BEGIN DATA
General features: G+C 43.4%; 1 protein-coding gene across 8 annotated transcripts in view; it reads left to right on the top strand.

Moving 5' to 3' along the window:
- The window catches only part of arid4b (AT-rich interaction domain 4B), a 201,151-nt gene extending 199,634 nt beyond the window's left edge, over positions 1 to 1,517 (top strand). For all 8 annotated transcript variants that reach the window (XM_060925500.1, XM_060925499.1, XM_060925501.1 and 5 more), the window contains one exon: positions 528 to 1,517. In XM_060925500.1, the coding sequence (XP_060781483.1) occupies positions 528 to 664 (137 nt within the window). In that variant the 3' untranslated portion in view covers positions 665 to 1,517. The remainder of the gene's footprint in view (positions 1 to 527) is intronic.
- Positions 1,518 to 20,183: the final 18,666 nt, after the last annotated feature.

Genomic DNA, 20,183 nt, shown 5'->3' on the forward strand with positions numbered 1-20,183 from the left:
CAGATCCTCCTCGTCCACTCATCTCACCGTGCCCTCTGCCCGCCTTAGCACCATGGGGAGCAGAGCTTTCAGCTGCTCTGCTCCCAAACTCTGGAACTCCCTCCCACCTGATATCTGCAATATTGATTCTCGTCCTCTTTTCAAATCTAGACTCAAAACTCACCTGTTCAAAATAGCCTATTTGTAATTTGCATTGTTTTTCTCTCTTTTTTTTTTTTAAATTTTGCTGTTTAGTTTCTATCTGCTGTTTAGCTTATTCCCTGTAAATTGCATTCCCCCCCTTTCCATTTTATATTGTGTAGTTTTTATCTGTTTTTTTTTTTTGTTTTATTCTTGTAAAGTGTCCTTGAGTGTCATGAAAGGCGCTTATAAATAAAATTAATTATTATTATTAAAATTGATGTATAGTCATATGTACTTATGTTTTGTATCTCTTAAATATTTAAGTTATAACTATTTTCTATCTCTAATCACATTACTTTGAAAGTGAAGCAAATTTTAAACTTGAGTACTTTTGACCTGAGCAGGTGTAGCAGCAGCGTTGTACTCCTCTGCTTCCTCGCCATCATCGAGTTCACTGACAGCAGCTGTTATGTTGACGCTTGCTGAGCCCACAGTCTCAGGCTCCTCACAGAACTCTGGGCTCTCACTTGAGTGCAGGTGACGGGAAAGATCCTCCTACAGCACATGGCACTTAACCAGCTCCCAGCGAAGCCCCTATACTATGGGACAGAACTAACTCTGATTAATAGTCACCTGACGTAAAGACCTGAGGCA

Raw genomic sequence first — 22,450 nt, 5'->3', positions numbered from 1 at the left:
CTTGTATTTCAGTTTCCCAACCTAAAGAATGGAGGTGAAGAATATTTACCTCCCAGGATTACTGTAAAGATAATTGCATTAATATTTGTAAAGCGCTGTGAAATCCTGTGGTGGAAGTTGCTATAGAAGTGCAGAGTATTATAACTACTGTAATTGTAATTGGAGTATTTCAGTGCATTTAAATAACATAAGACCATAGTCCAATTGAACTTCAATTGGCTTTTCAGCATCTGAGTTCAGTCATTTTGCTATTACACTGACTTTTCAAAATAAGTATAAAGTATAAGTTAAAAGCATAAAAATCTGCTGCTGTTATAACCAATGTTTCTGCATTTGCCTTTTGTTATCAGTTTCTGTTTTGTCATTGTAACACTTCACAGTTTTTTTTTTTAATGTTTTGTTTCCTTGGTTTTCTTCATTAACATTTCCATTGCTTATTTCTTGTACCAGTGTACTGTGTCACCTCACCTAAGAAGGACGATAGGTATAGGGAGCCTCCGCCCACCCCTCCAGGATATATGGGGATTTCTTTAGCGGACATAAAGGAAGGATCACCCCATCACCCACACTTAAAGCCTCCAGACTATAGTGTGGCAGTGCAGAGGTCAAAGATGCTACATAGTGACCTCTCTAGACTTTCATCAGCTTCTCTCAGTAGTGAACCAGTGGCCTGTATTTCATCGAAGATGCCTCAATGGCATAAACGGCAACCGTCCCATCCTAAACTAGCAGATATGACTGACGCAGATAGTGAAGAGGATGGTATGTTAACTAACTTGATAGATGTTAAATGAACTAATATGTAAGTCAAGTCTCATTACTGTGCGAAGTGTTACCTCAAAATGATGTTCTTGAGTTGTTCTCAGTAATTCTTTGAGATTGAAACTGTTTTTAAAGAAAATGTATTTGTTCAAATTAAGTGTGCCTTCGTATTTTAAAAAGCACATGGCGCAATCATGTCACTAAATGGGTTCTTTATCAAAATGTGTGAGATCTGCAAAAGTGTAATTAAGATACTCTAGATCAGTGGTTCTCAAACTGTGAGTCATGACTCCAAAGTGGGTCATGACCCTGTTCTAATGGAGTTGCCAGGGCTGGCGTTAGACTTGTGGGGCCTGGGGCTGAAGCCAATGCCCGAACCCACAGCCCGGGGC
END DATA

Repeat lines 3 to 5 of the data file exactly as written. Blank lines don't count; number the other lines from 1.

- The window catches only part of arid4b (AT-rich interaction domain 4B), a 201,151-nt gene extending 199,634 nt beyond the window's left edge, over positions 1 to 1,517 (top strand). For all 8 annotated transcript variants that reach the window (XM_060925500.1, XM_060925499.1, XM_060925501.1 and 5 more), the window contains one exon: positions 528 to 1,517. In XM_060925500.1, the coding sequence (XP_060781483.1) occupies positions 528 to 664 (137 nt within the window). In that variant the 3' untranslated portion in view covers positions 665 to 1,517. The remainder of the gene's footprint in view (positions 1 to 527) is intronic.
- Positions 1,518 to 20,183: the final 18,666 nt, after the last annotated feature.

Genomic DNA, 20,183 nt, shown 5'->3' on the forward strand with positions numbered 1-20,183 from the left: